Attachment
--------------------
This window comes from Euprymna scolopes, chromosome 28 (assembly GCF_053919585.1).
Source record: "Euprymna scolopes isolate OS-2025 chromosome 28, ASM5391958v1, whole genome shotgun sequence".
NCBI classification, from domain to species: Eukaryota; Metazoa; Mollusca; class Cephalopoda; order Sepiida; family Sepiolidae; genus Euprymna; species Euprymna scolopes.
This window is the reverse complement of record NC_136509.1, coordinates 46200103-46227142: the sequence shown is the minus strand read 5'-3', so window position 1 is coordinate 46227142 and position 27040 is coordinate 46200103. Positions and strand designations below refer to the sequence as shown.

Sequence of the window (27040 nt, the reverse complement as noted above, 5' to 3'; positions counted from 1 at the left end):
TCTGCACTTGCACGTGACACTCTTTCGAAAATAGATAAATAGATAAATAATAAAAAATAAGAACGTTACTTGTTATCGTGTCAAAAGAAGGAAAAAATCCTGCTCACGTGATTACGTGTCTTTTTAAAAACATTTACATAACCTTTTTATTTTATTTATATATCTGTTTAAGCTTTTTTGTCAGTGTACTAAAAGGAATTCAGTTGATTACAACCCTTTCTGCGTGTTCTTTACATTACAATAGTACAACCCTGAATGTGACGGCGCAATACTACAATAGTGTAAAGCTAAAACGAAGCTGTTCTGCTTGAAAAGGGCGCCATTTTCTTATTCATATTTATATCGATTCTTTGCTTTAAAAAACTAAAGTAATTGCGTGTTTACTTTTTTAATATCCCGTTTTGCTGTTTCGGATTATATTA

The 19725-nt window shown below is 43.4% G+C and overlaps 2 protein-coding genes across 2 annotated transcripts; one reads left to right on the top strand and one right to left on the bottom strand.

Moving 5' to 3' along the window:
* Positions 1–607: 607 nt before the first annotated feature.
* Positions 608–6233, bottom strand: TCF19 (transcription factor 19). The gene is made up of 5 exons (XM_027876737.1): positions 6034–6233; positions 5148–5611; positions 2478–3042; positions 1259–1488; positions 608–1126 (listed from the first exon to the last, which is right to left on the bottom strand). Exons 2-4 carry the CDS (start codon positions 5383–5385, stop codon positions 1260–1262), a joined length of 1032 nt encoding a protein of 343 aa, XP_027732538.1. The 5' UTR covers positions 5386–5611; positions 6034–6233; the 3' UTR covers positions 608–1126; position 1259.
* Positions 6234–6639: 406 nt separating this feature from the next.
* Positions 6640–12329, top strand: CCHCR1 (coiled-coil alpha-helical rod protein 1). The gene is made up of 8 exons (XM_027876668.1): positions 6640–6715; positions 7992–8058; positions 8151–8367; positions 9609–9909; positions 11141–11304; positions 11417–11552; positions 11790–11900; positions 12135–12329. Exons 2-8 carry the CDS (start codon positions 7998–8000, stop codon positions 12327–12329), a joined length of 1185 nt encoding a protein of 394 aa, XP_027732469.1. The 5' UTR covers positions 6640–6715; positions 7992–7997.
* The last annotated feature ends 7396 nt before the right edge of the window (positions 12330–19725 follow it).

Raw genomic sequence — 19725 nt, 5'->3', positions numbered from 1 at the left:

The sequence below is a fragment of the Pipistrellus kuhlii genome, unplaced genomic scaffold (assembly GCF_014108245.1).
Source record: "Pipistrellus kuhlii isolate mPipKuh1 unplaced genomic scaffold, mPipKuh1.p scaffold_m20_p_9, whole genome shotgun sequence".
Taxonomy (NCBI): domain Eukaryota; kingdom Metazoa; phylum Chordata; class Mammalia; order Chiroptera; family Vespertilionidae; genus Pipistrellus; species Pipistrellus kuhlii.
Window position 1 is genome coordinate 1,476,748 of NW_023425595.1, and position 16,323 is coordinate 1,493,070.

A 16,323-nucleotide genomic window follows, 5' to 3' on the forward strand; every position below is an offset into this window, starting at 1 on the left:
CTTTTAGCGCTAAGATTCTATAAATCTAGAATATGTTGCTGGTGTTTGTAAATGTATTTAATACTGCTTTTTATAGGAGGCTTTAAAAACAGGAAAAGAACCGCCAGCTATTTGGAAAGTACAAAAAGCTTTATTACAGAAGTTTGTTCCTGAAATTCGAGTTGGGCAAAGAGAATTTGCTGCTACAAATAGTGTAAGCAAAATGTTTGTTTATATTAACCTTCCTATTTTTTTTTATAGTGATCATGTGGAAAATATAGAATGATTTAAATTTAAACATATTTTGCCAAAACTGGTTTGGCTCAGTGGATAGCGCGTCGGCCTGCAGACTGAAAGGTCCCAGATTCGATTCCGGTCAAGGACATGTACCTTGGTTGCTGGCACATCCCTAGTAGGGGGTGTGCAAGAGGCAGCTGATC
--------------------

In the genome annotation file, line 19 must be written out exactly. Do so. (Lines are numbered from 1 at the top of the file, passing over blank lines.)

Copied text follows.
A 16,323-nucleotide genomic window follows, 5' to 3' on the forward strand; every position below is an offset into this window, starting at 1 on the left: